In Mr Lewes’s new work ‘Problems of Life & Mind’ is an argument very ably brought out—as to the non-necessity of “missing links”10

No answer to this note is required, and if when Mrs Darwin sees or writes to Mr Hensleigh Wedgwood—she will thank him—from me—for his signature & will tell him of my success—I shall be very much obliged.


See letter from Eliza Meteyard, 20 April 1874. Civil-list pensions were paid from a government grant to the Crown; Meteyard’s original pension, approved by Queen Victoria in 1869, was for services to literature and the Liberal party (Meteyard 1970 1: [xxv]); Benjamin Disraeli was leader of the newly elected Conservative government.
Meteyard had published a life of Josiah Wedgwood I in two volumes (Meteyard 1865–6); there were no further editions in her lifetime.
Meteyard published a handbook for collectors of Wedgwood pottery in 1875 (Meteyard 1875); no published work on the Darwin family by Meteyard exists and no further mention of a manuscript has been found. CD had provided family letters for her earlier biographical works (see Correspondence vol. 13, letter from Eliza Meteyard, 17 November 1865), and later expressed reservations about their use (Correspondence vol. 19, letter to Henry Johnson, 23 December 1871). The original Portland vase is a Roman cameo glass vessel now in the British Museum. Josiah Wedgwood I made limited-edition copies in jasperware, the first of which he sent to Erasmus Darwin in 1789; the two men corresponded at length about it and Erasmus Darwin wrote poetry inspired by the vase (King-Hele 1999, pp. 243–4, 251, 273).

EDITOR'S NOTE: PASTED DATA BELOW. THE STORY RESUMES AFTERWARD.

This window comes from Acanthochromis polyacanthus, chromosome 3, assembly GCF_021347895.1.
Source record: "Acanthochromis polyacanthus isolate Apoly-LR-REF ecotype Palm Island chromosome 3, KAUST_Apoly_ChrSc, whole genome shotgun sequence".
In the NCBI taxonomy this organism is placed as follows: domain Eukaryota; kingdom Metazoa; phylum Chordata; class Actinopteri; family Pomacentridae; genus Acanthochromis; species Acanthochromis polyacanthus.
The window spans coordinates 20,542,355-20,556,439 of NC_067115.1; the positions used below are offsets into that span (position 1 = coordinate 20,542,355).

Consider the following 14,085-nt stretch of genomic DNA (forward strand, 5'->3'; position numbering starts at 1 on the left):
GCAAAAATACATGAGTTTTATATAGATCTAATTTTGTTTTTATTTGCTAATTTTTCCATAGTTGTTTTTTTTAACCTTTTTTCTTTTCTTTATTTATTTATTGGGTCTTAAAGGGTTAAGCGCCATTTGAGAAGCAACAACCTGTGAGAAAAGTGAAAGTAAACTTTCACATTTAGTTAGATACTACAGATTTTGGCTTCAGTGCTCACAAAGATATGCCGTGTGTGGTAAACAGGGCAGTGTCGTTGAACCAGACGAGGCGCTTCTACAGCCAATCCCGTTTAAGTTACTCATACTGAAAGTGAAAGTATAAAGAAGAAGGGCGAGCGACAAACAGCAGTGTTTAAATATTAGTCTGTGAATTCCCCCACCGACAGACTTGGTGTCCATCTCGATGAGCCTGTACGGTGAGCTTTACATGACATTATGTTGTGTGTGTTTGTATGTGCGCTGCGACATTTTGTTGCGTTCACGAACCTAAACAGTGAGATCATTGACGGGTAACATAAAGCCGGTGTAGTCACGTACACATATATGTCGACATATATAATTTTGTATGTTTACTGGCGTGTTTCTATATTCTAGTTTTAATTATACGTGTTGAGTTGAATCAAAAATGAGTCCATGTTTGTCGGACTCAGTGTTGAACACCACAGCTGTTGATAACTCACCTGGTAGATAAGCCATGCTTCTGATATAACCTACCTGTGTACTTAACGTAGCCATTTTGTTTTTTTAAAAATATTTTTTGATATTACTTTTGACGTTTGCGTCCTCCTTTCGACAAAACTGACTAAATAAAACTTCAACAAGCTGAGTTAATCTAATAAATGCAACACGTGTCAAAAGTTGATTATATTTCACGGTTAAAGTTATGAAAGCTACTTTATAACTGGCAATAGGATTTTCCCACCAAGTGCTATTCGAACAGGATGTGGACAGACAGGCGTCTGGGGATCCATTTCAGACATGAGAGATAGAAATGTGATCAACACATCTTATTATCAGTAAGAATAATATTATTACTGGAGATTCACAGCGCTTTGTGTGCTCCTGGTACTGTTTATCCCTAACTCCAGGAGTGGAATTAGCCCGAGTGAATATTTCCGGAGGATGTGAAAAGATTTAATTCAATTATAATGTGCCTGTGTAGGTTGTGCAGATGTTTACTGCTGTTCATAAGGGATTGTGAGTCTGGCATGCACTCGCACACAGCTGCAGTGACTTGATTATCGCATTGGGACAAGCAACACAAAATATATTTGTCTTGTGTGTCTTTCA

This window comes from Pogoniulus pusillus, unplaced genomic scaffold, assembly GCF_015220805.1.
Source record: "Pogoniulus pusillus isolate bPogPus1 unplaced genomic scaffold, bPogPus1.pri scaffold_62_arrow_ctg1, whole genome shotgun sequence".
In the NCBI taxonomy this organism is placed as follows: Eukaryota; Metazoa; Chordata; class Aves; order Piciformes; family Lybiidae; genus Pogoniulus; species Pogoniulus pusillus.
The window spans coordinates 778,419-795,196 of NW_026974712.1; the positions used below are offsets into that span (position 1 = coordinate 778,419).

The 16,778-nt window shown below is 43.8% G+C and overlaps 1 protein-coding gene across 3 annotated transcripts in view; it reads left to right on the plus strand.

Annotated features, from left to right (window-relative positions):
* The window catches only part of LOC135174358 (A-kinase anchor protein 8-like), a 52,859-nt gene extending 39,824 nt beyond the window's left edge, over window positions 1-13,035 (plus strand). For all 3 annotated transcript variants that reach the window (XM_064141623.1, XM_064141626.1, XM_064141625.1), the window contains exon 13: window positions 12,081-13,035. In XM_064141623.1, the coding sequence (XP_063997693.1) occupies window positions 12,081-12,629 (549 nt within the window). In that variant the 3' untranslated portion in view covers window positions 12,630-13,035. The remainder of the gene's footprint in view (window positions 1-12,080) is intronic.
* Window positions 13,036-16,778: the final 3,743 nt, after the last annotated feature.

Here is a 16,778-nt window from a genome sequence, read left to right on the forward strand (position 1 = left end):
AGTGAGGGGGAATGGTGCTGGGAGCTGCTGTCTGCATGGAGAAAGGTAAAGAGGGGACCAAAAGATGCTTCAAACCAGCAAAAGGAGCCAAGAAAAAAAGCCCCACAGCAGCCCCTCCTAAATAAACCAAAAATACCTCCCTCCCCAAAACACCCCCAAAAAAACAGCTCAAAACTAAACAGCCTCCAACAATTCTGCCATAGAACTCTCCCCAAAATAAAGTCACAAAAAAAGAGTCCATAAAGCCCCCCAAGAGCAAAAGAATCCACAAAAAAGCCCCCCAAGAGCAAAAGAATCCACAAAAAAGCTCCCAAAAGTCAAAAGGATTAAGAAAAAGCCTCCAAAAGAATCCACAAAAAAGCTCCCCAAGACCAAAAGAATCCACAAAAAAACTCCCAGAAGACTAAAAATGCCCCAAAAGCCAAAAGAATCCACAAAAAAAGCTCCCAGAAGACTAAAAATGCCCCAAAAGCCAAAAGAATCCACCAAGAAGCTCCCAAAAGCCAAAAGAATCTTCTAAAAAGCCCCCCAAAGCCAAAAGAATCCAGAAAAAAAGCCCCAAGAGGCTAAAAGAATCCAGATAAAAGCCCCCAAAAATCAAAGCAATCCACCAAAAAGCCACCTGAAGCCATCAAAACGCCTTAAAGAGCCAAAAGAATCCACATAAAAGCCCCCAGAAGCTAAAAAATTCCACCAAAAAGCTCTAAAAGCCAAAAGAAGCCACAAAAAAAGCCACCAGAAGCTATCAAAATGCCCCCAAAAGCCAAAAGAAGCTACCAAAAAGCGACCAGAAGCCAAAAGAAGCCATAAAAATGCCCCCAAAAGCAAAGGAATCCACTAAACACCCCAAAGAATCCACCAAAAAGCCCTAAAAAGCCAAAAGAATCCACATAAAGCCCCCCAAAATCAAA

Henry Johnson.
Robert Waring Darwin.
Thomas Bentley was a partner in Josiah Wedgwood I’s ceramics manufacturing business from 1769 until his death in 1780. Autotypes were durable monochrome facsimiles produced by a carbon printing process patented in 1868 (OED); the image sent to CD has not been found but was ‘A Bacchanalian sacrifice’ (Meteyard 1874, plate XXI, bottom).
Charles William King suggested that a creature described as a satyr in Plutarch’s life of Sulla may have been one of the baboons or large apes that were still to be found on high ground in Gibraltar (King 1872, 1: 264; see also Perrin trans. 1968, pp. 409–10).
William Horatio Meteyard.
Robert Verity published books on homoeopathy (Verity 1836) and on the impact of civilisation on the nervous system (Verity 1837); neither is known to have been in CD’s library.
George Henry Lewes discussed objections to the theory of natural selection based on the absence of intermediate forms or ‘missing links’ in Lewes 1874–5, 1: 301–4. He argued that the ‘animal series’ was an ‘ideal construction’ rather than a description of reality, and that continuity of form was incompatible with the variety necessary for evolution to take place.


Her memorial has passed and her civil list pension has been increased to £100 per annum for life.

Dr Johnson of Shrewsbury has R. W. Darwin letters.

Letter details

Letter no.
Eliza Meteyard
Charles Robert Darwin
Sent from
Source of text
DAR 171: 164
Physical description

Please cite as

Darwin Correspondence Project, “Letter no. 9518,” accessed on 26 May 2019,

Also published in The Correspondence of Charles Darwin, vol. 22